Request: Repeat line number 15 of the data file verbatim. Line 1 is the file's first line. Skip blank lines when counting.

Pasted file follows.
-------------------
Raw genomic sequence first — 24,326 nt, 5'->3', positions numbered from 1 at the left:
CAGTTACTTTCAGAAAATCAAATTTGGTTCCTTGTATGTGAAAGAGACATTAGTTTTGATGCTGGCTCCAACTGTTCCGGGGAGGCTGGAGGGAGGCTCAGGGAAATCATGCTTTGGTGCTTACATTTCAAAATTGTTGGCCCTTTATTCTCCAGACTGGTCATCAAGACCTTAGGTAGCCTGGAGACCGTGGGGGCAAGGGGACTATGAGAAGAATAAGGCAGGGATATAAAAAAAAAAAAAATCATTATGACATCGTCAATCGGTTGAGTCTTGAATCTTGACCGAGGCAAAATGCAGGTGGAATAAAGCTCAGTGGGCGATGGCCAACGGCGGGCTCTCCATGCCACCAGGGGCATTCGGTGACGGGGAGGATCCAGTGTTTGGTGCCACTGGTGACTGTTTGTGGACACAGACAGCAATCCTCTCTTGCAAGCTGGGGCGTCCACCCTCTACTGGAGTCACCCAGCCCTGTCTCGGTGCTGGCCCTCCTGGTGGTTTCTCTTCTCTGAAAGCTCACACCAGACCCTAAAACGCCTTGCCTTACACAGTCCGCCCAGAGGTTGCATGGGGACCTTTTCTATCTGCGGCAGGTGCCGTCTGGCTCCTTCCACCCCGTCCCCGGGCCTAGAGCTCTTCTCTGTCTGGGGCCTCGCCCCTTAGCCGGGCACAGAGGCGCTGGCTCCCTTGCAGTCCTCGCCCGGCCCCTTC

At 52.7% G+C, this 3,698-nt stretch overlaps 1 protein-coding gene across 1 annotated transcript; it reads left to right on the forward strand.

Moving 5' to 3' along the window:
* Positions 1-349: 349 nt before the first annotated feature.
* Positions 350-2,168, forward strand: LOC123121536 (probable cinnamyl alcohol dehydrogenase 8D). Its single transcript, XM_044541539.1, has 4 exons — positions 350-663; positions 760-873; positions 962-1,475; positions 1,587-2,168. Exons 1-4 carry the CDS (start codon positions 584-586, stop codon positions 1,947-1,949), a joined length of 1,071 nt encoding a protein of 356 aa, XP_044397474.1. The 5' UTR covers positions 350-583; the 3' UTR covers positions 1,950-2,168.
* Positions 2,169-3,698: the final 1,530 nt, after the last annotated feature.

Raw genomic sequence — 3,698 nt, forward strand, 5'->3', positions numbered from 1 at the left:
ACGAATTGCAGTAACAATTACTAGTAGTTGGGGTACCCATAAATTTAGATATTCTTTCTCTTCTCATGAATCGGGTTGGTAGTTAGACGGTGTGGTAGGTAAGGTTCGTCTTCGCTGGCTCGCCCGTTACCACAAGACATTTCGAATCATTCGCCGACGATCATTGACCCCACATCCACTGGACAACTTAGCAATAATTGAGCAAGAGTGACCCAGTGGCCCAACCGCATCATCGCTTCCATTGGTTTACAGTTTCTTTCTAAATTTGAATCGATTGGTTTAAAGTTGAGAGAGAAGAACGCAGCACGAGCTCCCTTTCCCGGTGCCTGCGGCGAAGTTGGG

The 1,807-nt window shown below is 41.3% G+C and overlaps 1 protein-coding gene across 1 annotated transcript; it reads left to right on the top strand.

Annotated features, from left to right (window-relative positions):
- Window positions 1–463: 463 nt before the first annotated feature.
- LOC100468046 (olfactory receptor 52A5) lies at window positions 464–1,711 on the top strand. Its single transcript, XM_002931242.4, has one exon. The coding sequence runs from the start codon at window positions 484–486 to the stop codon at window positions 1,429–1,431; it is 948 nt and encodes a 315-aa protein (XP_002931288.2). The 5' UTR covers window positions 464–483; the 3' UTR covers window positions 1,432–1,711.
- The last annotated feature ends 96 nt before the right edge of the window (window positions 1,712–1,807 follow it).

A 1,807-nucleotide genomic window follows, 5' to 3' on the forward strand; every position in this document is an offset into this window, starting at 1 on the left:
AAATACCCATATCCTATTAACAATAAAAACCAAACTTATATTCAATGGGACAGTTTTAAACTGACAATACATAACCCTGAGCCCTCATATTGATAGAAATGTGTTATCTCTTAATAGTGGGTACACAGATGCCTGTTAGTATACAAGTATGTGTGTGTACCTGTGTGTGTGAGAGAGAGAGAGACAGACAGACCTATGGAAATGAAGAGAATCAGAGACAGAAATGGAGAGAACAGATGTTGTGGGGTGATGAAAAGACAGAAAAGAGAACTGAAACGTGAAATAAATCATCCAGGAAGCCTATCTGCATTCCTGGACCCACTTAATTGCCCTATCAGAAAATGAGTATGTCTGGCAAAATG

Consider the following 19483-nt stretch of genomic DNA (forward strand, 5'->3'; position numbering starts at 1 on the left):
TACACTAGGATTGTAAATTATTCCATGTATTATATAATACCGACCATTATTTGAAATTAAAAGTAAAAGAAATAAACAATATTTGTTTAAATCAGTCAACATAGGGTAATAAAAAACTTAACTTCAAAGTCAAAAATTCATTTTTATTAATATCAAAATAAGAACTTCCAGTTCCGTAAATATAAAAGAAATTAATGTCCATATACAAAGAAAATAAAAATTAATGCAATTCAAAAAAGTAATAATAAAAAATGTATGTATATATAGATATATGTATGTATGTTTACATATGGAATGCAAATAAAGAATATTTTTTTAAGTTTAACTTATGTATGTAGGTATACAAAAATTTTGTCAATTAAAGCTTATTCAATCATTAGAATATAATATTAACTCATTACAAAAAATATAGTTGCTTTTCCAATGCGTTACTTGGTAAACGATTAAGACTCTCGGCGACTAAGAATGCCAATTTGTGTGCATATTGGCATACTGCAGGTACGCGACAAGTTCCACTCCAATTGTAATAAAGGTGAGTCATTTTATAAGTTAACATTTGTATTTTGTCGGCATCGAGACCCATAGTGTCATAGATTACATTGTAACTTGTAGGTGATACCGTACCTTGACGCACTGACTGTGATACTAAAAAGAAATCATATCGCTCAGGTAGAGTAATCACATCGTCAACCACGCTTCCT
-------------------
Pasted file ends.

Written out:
A 1,807-nucleotide genomic window follows, 5' to 3' on the forward strand; every position in this document is an offset into this window, starting at 1 on the left: